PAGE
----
5 Great Scenes Hiding in Bad Movies
We’ve all seen our fair share of bad movies and we’ve all seen a ton of flawed films, but what about the ones in between? The ones where it’s all bad throughout but then for one glorious scene it all comes together. Here is my list of those kind of movie scenes. First, a few ground rules for myself. This isn’t for half of a good movie ruined by the other half (ex “Dreamcatcher”) or movies that constantly show you examples of how it could have been better (ex “Alien 3”). It has to be a substantial scene, not just a moment (ex Depp hypnotizing Dracula himself Christopher Lee in “Dark Shadows”). Are we all on the same page? Good, let’s get started.
5.)“Robocop 3” (The Police Walk-Out)
God do I love the original “Robocop.” The sequels… not so much. In many ways “Robocop 2” is a more frustrating film because it almost seems like it could work. The premise is good and throughout the film we get scenes and moments that do work. But then these scenes are followed by a scene that doesn’t. “Robocop 3” at least stays at about the same level, mostly flawed from the get-go. OCP is finally moving forward with its plan to create Delta City over old Detroit. They do this by forcefully removing people out of their homes by a separate army task force called The Rehabs. But there is a resistance that Robocop joins and even becomes a fugitive for. Late in the film with the deadline approaching, the villain McDaggett calls upon the police force to help with a final siege. Sgt. Reed refuses and in defiance takes his badge off and leaves. It gets better as all the other officers one by one do the same.
Why this scene? In many ways this scene is what all the previous Robocop films had been building up to. At the beginning of “Robocop” one of the first things we hear is that the company OCP has taken control of running the police department. I don’t think I need to explain why this is probably a bad idea in real life. That combined with the fact that the world of “Robocop” is one that is slowly falling apart. Their most inspirational hero is someone who was brutally murdered and had his whole life taken away from him. He was made into a freak that can NEVER go back to the way he was. But “Robocop” strangely (very strangely) does have an inspirational quality to it. It certainly says a lot about the strength of the soul and what it can endure. I think the cops (the non-crooked ones anyways) recognize that. Earlier in the film they seem pretty apathetic to the Rehab situation. Although what Reed’s line, “I’m thinking that I have to go home and face them,” says to me is that he has been thinking about it. Perhaps this business of seeing Murphy, someone he (and most of the other cops we see in the trilogy) respects, taking this stand makes him think he can do so too. The “Robocop” movies are dark films, even their humor is dark but it does surround something uplifting and this scene for me is a perfect expression of that.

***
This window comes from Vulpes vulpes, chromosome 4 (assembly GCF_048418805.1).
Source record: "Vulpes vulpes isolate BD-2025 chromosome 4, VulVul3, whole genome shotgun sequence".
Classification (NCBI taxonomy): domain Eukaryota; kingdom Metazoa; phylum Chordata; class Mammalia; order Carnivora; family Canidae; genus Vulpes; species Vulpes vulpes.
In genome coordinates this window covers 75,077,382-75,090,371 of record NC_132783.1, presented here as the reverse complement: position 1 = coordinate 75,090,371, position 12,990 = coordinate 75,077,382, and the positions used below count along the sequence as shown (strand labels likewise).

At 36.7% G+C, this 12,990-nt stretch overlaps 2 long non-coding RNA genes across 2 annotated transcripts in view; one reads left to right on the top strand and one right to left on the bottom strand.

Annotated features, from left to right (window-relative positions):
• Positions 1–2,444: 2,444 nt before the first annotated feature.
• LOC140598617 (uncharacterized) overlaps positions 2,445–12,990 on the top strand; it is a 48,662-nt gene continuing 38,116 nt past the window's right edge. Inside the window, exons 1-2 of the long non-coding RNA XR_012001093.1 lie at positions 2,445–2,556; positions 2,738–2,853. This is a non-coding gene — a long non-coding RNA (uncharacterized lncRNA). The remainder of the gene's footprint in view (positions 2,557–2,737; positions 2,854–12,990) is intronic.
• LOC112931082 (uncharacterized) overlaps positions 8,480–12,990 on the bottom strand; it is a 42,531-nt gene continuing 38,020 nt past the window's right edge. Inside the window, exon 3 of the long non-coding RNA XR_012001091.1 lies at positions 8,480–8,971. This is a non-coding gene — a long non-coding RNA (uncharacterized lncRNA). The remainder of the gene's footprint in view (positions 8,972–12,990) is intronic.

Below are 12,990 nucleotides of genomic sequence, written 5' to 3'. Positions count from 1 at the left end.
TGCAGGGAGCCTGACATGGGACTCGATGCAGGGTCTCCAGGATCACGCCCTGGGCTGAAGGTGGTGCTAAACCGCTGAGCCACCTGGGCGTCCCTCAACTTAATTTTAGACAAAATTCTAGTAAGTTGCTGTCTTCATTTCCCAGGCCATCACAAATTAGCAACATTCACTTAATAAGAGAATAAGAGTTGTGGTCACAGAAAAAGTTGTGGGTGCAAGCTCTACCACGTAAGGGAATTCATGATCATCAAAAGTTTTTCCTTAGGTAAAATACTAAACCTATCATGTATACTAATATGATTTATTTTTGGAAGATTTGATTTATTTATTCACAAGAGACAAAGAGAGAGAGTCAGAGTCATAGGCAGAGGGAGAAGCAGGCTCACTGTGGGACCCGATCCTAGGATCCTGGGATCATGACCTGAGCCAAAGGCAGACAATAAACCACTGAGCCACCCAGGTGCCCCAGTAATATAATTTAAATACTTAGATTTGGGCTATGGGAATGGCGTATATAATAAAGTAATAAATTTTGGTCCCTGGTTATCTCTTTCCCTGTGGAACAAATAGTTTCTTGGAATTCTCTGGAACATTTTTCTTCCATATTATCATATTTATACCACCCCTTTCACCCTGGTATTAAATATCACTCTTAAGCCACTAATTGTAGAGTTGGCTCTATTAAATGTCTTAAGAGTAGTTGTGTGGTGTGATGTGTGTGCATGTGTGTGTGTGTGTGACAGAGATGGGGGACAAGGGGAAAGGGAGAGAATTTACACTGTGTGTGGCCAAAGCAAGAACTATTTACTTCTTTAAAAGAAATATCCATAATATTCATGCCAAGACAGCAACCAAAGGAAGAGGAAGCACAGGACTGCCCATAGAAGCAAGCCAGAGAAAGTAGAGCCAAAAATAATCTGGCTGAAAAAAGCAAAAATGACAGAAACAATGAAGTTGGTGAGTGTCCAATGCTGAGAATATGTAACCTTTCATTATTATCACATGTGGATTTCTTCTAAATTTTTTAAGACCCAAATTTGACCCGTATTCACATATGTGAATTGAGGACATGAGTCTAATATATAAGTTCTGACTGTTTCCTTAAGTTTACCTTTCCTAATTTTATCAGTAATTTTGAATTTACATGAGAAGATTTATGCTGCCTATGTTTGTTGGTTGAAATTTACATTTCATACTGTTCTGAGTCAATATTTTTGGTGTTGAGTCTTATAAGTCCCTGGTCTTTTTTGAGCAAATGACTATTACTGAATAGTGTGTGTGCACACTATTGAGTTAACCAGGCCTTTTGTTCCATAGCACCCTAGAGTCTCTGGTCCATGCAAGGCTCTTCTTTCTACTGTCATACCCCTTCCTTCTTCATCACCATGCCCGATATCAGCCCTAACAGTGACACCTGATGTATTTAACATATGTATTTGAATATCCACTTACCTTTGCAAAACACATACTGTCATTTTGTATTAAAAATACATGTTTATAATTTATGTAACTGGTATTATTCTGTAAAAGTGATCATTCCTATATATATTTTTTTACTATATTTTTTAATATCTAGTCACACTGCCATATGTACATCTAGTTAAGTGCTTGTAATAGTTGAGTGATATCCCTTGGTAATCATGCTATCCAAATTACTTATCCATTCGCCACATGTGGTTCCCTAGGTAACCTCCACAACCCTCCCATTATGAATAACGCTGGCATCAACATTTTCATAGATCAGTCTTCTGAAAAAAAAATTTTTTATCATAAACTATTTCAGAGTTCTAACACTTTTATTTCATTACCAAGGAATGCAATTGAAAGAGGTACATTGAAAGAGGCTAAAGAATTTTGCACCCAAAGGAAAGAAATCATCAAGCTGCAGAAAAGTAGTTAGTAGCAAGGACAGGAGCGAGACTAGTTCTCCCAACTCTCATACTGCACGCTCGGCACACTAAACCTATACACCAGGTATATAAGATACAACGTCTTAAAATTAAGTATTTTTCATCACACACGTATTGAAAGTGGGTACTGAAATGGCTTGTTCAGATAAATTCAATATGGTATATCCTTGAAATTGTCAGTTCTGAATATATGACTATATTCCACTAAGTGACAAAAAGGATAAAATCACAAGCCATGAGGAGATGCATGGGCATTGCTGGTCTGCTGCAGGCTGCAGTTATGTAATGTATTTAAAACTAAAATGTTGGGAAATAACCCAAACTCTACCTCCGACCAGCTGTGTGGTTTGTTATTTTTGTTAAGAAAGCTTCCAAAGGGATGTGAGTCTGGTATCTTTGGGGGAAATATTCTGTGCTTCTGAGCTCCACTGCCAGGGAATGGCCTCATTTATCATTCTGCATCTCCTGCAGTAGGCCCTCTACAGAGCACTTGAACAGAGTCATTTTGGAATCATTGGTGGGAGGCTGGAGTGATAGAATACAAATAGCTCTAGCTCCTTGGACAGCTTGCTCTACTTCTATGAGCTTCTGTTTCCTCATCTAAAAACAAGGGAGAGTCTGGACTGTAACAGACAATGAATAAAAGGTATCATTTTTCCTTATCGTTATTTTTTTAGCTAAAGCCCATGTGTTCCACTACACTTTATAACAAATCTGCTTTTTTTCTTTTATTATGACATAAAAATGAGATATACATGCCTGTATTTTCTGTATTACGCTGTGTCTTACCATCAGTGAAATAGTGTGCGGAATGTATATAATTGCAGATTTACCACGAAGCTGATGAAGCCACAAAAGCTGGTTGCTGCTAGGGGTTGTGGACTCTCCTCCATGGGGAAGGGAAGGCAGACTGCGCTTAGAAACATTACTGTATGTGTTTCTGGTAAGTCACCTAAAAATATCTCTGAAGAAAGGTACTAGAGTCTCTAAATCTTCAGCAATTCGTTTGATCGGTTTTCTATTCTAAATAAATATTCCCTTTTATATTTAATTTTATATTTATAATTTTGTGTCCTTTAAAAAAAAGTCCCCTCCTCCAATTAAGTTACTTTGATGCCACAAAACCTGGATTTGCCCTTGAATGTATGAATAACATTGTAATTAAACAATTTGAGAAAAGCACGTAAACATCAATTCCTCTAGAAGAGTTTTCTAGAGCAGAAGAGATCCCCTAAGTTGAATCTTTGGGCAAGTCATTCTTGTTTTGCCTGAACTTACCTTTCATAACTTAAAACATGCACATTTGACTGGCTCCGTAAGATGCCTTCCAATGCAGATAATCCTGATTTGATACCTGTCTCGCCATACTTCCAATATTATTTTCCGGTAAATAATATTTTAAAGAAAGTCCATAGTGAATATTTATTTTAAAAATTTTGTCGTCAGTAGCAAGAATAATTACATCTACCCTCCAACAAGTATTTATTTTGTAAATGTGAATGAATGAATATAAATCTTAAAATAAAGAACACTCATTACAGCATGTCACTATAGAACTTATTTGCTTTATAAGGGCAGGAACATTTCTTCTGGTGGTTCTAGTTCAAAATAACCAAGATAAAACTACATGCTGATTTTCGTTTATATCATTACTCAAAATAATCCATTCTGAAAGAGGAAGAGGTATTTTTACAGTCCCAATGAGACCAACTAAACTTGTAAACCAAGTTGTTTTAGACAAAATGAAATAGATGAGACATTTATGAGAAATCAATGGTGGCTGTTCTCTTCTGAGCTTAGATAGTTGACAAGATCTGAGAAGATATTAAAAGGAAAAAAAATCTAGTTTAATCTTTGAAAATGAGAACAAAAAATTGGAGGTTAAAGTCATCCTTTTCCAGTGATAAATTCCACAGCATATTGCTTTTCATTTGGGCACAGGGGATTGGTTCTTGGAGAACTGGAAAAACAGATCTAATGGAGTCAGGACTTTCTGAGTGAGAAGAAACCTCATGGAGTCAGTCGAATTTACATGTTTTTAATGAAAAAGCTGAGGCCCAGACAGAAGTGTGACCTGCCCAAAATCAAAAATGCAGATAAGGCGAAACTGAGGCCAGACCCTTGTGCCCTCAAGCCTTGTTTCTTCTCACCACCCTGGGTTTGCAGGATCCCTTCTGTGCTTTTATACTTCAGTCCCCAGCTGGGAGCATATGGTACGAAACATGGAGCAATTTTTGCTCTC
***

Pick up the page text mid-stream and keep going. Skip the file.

4.) “Oz the Great and Powerful” (Fixing The China-Girl)
I know a lot of people really enjoyed this movie but not me. I was honestly more forgiving of “Legends of Oz: Dorothy’s Return” than this. After watching this I put on “Return to Oz” to wash the taste out of my mouth. The only thing I can say I really enjoyed was the scene where the “wizard” finds the destroyed china land, all the citizens (who are living china dolls) are smashed to pieces (meaning dead). He finds a house with a scared china-girl with both of her legs broken off. He glues them back on while reciting a monologue about magic from earlier.
Why this scene? This scene actually builds upon an earlier scene. During the Kansas scenes (which creates a HUGE continuity problem with the original film) the wizard working at a circus is entertaining the audience, basking in the applause and then a couple brings in their wheelchair bound daughter. Being simple farmer folk they honestly believe that he is a real wizard and can make her walk again. The look of hope and utter belief in him that he can be their salvation is heartbreaking and even more so when he explains that he cannot. He sees the power and dangers of what he pretends to be. So later in this scene he gets a little bit of redemption by actually being able to fix the china-girl’s legs yet still be the “wizard” he makes himself out to be. It also helps that James Franco really sells it for these scenes. Throughout most of the movie it constantly took me out as James Franco does not seem like someone from the early 1900’s in how he talks, acts, or his general style of humor. Also the CGI on the china-girl herself is topnotch. The effects in the rest of the film did not look good to me but it looks like they put all their effort into making her look like a real china doll come to life and even her movements made her feel like the real thing. It and Danny Elfman’s subtle score for the scene just come together to make something that makes the rest of the movie look like it could have been something special.